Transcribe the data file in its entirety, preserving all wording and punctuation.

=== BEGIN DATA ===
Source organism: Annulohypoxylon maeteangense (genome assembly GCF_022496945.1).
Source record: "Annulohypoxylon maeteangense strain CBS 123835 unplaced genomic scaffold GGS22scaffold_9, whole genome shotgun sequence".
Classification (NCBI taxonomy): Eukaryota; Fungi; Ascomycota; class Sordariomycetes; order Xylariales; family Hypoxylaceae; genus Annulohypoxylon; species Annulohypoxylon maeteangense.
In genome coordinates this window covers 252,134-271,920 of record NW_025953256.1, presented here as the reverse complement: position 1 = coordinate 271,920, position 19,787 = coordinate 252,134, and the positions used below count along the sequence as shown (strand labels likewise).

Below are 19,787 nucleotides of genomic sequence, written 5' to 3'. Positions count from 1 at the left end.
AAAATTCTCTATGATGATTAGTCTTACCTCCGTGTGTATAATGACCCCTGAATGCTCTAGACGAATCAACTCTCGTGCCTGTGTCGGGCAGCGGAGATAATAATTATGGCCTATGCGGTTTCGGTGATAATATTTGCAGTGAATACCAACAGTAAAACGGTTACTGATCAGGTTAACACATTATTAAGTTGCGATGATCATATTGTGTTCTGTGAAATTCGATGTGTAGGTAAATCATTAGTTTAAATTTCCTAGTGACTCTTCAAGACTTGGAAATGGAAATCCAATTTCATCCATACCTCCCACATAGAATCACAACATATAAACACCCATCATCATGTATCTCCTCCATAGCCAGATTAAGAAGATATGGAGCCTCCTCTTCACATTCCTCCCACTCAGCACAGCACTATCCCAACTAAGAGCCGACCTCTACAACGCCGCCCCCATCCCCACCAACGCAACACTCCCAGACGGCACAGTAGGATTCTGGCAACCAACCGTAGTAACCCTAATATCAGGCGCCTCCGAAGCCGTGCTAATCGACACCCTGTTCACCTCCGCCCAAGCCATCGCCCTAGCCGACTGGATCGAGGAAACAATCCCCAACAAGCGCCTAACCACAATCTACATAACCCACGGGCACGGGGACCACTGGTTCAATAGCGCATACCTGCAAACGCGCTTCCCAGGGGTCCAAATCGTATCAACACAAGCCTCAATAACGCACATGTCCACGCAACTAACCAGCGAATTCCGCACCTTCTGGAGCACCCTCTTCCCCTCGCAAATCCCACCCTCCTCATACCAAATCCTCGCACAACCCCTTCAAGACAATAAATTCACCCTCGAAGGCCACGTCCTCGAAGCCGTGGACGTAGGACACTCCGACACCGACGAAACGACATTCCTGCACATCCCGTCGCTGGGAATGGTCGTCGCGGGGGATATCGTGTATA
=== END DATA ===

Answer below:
Source organism: Annulohypoxylon maeteangense (genome assembly GCF_022496945.1).
Source record: "Annulohypoxylon maeteangense strain CBS 123835 unplaced genomic scaffold GGS22scaffold_9, whole genome shotgun sequence".
Classification (NCBI taxonomy): Eukaryota; Fungi; Ascomycota; class Sordariomycetes; order Xylariales; family Hypoxylaceae; genus Annulohypoxylon; species Annulohypoxylon maeteangense.
In genome coordinates this window covers 252,134-271,920 of record NW_025953256.1, presented here as the reverse complement: position 1 = coordinate 271,920, position 19,787 = coordinate 252,134, and the positions used below count along the sequence as shown (strand labels likewise).

Below are 19,787 nucleotides of genomic sequence, written 5' to 3'. Positions count from 1 at the left end.
AAAATTCTCTATGATGATTAGTCTTACCTCCGTGTGTATAATGACCCCTGAATGCTCTAGACGAATCAACTCTCGTGCCTGTGTCGGGCAGCGGAGATAATAATTATGGCCTATGCGGTTTCGGTGATAATATTTGCAGTGAATACCAACAGTAAAACGGTTACTGATCAGGTTAACACATTATTAAGTTGCGATGATCATATTGTGTTCTGTGAAATTCGATGTGTAGGTAAATCATTAGTTTAAATTTCCTAGTGACTCTTCAAGACTTGGAAATGGAAATCCAATTTCATCCATACCTCCCACATAGAATCACAACATATAAACACCCATCATCATGTATCTCCTCCATAGCCAGATTAAGAAGATATGGAGCCTCCTCTTCACATTCCTCCCACTCAGCACAGCACTATCCCAACTAAGAGCCGACCTCTACAACGCCGCCCCCATCCCCACCAACGCAACACTCCCAGACGGCACAGTAGGATTCTGGCAACCAACCGTAGTAACCCTAATATCAGGCGCCTCCGAAGCCGTGCTAATCGACACCCTGTTCACCTCCGCCCAAGCCATCGCCCTAGCCGACTGGATCGAGGAAACAATCCCCAACAAGCGCCTAACCACAATCTACATAACCCACGGGCACGGGGACCACTGGTTCAATAGCGCATACCTGCAAACGCGCTTCCCAGGGGTCCAAATCGTATCAACACAAGCCTCAATAACGCACATGTCCACGCAACTAACCAGCGAATTCCGCACCTTCTGGAGCACCCTCTTCCCCTCGCAAATCCCACCCTCCTCATACCAAATCCTCGCACAACCCCTTCAAGACAATAAATTCACCCTCGAAGGCCACGTCCTCGAAGCCGTGGACGTAGGACACTCCGACACCGACGAAACGACATTCCTGCACATCCCGTCGCTGGGAATGGTCGTCGCGGGGGATATCGTGTATA